One of the obstacles is that the issues of women’s rights are considered economical rather than political and therefore the struggle for social and political changes quickly transmits to minimum achievements. Their political demands for extensive intervention in economic, political, cultural, and intellectual life of society fade away. This is more visible in the West. The struggle for economic equality in society, the struggle for equal pay for equal jobs, struggle for obtaining a wage for housework, struggle for social welfare and economic security, struggle repealing laws and regulation that eliminates women in participating in a full capacity in politics and administrations, struggle for homosexual rights, or even the struggle for total separation of religion from the State and education or obtaining rights to abortion, are all are being addressed by lobbying through various organizations. These organizations clearly say in their mission statements that they are non-political and non-partisan while receiving funds from governments or parties in power. No wonder when an external anti-women force or movement attacks women’s rights or children’s rights, these organizations do not challenge it at all or if they do it will not be politically challenged. Therefore, part of their activities will not be an awareness or attempt to mobilize of the whole society around that particular political, struggle. The best example I can give in this respect is the struggle we had against Sharia Courts in Canada. Even some of the opposition who were strongly against the establishment of Sharia Courts in Canada and finally joined a coalition against it, could not see it as a political attempt of the Islamic movement towards women’s rights and secularism. The most one could hear from these activists were “the Ontario Arbitration Act 1991 is a bad piece of legislation” or this should not be considered as a political attack towards women’s rights. It should be acknowledged as another choice for Muslim women. Muslim women could go to a secular court if they wished, or they could choose a Sharia Court. To challenge a Sharia Court might hurt Muslim women. They were insisting on protecting the rights of Islam!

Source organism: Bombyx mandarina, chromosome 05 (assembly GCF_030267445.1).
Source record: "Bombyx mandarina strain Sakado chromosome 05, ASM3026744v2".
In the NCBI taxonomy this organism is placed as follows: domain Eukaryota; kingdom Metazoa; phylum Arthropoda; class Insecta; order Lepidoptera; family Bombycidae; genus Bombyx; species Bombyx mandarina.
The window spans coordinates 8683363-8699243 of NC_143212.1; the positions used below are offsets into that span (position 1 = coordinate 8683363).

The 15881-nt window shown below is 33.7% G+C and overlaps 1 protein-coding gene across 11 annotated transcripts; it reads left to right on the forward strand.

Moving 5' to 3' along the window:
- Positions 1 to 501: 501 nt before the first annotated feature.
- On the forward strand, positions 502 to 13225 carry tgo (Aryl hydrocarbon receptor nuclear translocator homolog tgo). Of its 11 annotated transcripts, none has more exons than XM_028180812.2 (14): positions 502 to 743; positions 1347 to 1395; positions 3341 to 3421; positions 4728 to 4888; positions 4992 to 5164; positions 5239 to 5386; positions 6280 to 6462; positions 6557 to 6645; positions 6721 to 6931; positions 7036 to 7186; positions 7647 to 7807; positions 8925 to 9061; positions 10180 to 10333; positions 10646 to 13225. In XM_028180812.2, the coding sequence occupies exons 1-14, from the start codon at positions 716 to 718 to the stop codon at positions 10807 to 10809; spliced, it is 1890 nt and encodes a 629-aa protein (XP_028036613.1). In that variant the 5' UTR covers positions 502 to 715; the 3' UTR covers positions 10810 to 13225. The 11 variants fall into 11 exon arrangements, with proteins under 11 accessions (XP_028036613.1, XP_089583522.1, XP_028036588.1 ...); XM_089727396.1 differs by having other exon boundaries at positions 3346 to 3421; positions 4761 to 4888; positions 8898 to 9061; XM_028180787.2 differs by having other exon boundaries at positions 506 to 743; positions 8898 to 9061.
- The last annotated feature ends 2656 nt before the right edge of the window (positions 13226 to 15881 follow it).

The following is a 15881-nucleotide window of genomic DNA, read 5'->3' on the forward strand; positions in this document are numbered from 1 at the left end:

This bias was not concentrated on educating the grassroots and mobilizing them. They were not interested in involving people and leading activists. To them the issue could be addressed by simply writing a letter to the ministry in charge and to request an explanation. They only knew how to lobby. I personally have no problem with lobbying as one of the avenues, but it must not be the only one.